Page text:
Secondly, I have come to see that much of traditional Christianity is virtually identical with much of legalistic Mormonism, though we would not like to admit it. I am not talking about the strange metaphysical doctrines of Mormonism, but their moral doctrines. Mormonism is all about personal works and effort, and the evangelical teaching of righteousness through faith has zero place in their worldview. That central doctrine is supposed to inform and illuminate everything that we as Christians believe; but unfortunately, for much of traditional Christianity, it doesn’t, and we end up sounding like Mormons who know nothing about righteousness through faith in Christ apart from works.

    Mormons are seeking to establish their own righteousness through their own works, and since no one is sinless, they constantly are asking the same question: how much sin can I commit and still be truly “repentant”? What does it mean to “repent”? What happens if I repeat the sin over again? Their answer is: as long as you are trying, fighting, struggling against sin, you are repentant. Sounds familiar. There is a serious problem with this way of thinking, and not just because it is the same as Mormonism. First, I submit that nowhere in the Bible do the inspired writers ever talk like this (including in 1 John); and secondly, the apostles did not know of any righteousness other than the righteousness is by faith. That’s the whole point of Romans and Galatians, etc. that the Christian Church has always seen, isn’t it? That’s the essence of the gospel message: no one will be righteous by works, because righteousness requires sinless (not struggle against sin, but actual sinlessness), and therefore we can only be righteous through faith in the finished work of Jesus Christ, who by His death takes away our sins for us. If our traditional reasoning about 1 John 3 is valid, that our struggling against sin = righteousness (see 1 John 2:29 and 3:7, where righteousness is clearly what this is all about), and that if it is true that there is such a thing as righteousness by struggling against sin, why cannot the Mormon then apply that same logic in their gospel? They say the same thing: “I am righteous before God, not because I’m perfect, but because I struggle against sin and therefore am doing what is required. Thus I am saved by works.” As Christians, we apply this terrible logic to sanctification, but Mormons apply to justification – and why shouldn’t they if such logic is true? We cannot have it both ways. We cannot say that righteousness is through struggling against sin in sanctification, and yet that this very same logic is false in the case in justification.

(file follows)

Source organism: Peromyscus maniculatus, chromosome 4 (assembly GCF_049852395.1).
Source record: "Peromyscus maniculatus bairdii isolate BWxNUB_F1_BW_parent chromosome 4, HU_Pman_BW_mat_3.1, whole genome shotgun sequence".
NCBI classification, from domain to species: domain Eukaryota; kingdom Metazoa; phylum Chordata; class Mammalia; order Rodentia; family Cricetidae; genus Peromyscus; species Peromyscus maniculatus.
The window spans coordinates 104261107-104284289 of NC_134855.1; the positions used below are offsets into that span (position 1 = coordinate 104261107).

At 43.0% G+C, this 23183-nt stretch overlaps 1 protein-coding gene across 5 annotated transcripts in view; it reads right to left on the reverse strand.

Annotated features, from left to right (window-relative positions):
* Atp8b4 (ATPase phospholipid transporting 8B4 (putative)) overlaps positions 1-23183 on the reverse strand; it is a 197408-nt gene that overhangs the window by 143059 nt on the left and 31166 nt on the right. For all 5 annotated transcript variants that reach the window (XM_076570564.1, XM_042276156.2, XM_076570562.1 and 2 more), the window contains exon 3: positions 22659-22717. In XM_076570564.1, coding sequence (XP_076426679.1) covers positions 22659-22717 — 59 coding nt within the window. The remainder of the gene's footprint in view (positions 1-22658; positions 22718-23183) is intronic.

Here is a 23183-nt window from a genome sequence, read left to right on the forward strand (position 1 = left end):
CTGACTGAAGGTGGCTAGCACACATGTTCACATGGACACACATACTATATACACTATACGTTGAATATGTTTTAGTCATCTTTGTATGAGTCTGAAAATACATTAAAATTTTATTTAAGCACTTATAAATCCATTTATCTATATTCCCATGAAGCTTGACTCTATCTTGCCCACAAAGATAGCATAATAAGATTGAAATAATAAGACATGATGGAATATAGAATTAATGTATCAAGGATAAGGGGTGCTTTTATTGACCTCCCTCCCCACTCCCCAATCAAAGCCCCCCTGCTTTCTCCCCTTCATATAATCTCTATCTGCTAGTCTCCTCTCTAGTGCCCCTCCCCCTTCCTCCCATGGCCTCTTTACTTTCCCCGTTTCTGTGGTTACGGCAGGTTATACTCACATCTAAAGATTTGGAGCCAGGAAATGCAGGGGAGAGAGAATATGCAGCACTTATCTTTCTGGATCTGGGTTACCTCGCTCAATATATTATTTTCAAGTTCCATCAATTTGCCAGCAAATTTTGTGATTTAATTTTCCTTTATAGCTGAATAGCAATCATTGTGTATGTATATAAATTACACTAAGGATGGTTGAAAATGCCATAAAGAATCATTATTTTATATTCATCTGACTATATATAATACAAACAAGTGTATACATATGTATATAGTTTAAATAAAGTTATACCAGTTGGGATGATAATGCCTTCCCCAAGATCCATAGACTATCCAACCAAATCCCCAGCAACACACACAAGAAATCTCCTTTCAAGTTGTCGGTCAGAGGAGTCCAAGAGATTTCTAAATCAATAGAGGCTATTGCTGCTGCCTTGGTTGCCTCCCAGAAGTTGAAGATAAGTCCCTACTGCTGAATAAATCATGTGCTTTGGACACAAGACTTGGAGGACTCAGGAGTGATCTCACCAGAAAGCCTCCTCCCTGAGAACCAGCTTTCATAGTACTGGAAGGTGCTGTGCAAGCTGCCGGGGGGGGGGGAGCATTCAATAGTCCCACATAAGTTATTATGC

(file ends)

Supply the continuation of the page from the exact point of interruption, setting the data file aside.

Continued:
I think because many Christians have lived in a pagan culture for too long that they have forgotten that born-again Christians aren’t the only people who strive against sin. Jews have always sought righteousness (by works), and so do Mormons, and Muslims, and other religious folk. If we judge whether a person is repentant and saved based on their struggle against sin then we ought to conclude that all these people are saved. But we know that this is not the case, and that the issue really ISN’T about struggling against sin, but faith in the gospel of Jesus Christ. It is through faith, not our effort against sin, that makes us righteous before God – or in the words of John the apostle: that “does righteousness.”

    I just want to tease you a bit with this comment, and throw this out there as food for thought. I don’t believe John is saying what you have suggested, but that he is speaking at a much deeper level about righteousness, the gospel and faith. For more on this, please check out these links below which will take you to a few articles I’ve written on my blog, and a sermon on 1 John 3 preached at our church in Logan. I’d like to hear your feedback.

    Thanks again, Paul.
    Your brother in the good fight,

  3. Eli – Thanks for the thoughts – great stuff!

    I certainly agree that faith alone is what makes us righteous, and yes there are others who struggle against sin.

    On the other hand we have the balance of of faith and works that James talks about. The works don’t save us, or earn us forgiveness, but they do SHOW our faith in a practical way that others can see. That is what I am trying to get across here – that real repentance will be seen by the fruits of repentance.

    That said, your discussion of John 3:4-9 makes a lot of sense. I am short of hacker on Greek, but I don’t see in the Greek justification for the “habitual” sin explanation that I shared. More study to do – thanks!

    • Hi Paul,

      I find the subject thread of salvation, repentance and sanctification that you have been discussing for the last few days more than theologically fascinating. For me, an incredibly huge paradigm shift began happening to me at the beginning of 2012 and it is still knocking me over like a freight train right at this very moment as I write. I totally concur with Eli’s observations about the similarities in mindsets between Mormons and contemporary Christians. There is so much I could say, but I have a burning curiousity and question for you: Have you ever listened to Joseph Prince, senior pastor of New Creation Church in Singapore on television or read either of his books, Destined to Reign or Unmerited Favor?

      If you haven’t, I would highly urge that you read both of his books, especially Unmerited Favor. Because of his strong, unadulterated teaching on the New Covenant, I feel like I have stepped out of some Christian Matrix — a deep, dense religious fog that kept me more conscious of myself all the time instead of the loveliness, power and majesty of our Lord Jesus Christ. The most obvious change for me is that I have fallen in love with Jesus with an intensity that I have never experienced before — not because I love Him — but because He loved me first with an intensity that I could never match in a trillion years. As Joseph likes to say, “right believing always leads to right living and wrong believing always leads to wrong living”. Personal holiness is the fruit of salvation — not the root of salvation. The fruit of repentance often happens almost effortlessly by gazing and focusing on someone lovelier and more beautiful than ourselves — our High Priest Jesus — and by meditating on His great love and mercy towards for us regardless of whether we are at our best or our worst.

  4. This is great stuff, Paul. Two of your comments at the end really resonated with me:

    “If you want to be treated as if you have changed, you probably need to actually change.”

    “As long as you make progress, even three steps forward and two steps back kind of progress, I think it shows a repentant heart.”

    Having to fight the battle against perfectionism, it is helpful to be reminded that repentance does not mean perfection. It means turning (and returning) to the Lord.

    • Mark – Thanks! The first of the two you mention is the one I finally “got”. I wanted to be treated based on how I thought I had changed, without have had any time to prove that change to anyone – including myself!